• sending at least a portion of a credit application to a first one of said remote funding sources, and then, after a predetermined time, sending to at least one other remote funding source, until one of the finding sources returns a positive funding decision or until all funding sources have been exhausted; or;
    • sending the credit application from a first remote funding source to a second remote finding source if the first funding source declines to approve the credit application.

(Sic.)

5. A computer aided method of managing a credit application, the method comprising the steps of:

  • receiving credit application data from a remote application entry and display device;
  • selectively forwarding the credit application data to a first remote funding source terminal device;
  • wherein the selectively forwarding the credit application data step further comprises:
    • facilitating the first remote finding source terminal device to selectively forward the credit application to a second remote funding source terminal device if the funding source associated with the first remote finding source terminal declines to approve the credit application; and;
    • forwarding funding decision data from at least one of the first and second remote funding source terminal devices to the remote application entry and display device.

I do not yet know which claim(s) were asserted and/or invalidated. 

Fireworks Patents

On July 4, 1776, the U.S. declared independence from Britain.  On this date every year, citizens and cities alike can often be seen celebrating, including by lighting fireworks.

As of today, July 4, 2009, there are 47 issued patents with the words "fireworks" in their title, five of which are plant patents. The most recently issued patent as of today is U.S. Patent No. 7,314,005, which is directed to an ignition system for consumer fireworks.  These are apparently known in the industry as "1.4 g" fireworks. 

Have a happy and safe July 4th!

What's In A Name?

In Shakespeare's Romeo & Juliet, Juliet says to Romeo:

What's in a name?  That which we call a rose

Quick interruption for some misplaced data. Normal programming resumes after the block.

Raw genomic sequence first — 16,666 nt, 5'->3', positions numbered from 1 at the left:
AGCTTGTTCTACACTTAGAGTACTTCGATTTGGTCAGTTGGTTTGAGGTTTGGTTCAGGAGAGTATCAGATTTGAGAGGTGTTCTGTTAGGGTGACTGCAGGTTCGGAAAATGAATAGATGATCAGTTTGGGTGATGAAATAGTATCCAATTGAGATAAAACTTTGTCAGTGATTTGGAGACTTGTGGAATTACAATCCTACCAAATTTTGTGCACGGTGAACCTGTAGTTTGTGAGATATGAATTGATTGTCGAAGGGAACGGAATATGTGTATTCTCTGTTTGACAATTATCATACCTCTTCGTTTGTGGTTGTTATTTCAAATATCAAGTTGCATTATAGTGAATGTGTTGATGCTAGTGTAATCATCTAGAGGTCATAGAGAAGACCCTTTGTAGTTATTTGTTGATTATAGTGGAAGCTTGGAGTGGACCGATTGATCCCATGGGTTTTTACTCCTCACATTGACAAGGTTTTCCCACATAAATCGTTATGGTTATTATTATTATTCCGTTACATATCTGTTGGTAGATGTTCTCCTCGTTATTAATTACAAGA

By any other name would smell as sweet.

(Act II, scene ii.)  

GoDaddy doesn't agree with Juliet.  The company is no stranger to filing patent applications and owns scores of published applications and issued patents.  Some of these patent applications are directed to a market for domain names.  As Domain Name Wire reports, two such applications published today:

  • Patent Publication No. 20090171823  claims " A method comprising the step of underwriting a sale of shares of equity in a Domain Name." 
  • Patent Publication No. 20090171678 claims "A method comprising the step of protecting a Domain Name from an undesired transfer of ownership during a sale of shares of equity in the Domain Name."

If you know anything about patents or have read my prior blog entry on breadth, you know that these are quite broad claims.  A strategy commonly employed by savvy patent applicants is to initially file broad claims and then narrow them during prosecution of the patent application in view of prior art the patent examiner or the applicant identify.  Doing so can result in broader coverage than starting with narrow claims and then attempting to broaden them during prosecution.

The names Capulet and Montague may have smelled similarly sweetly to Juliet, but to the owners of some desirable domain names that can fetch a princely sum, some domain names smell more sweetly than others.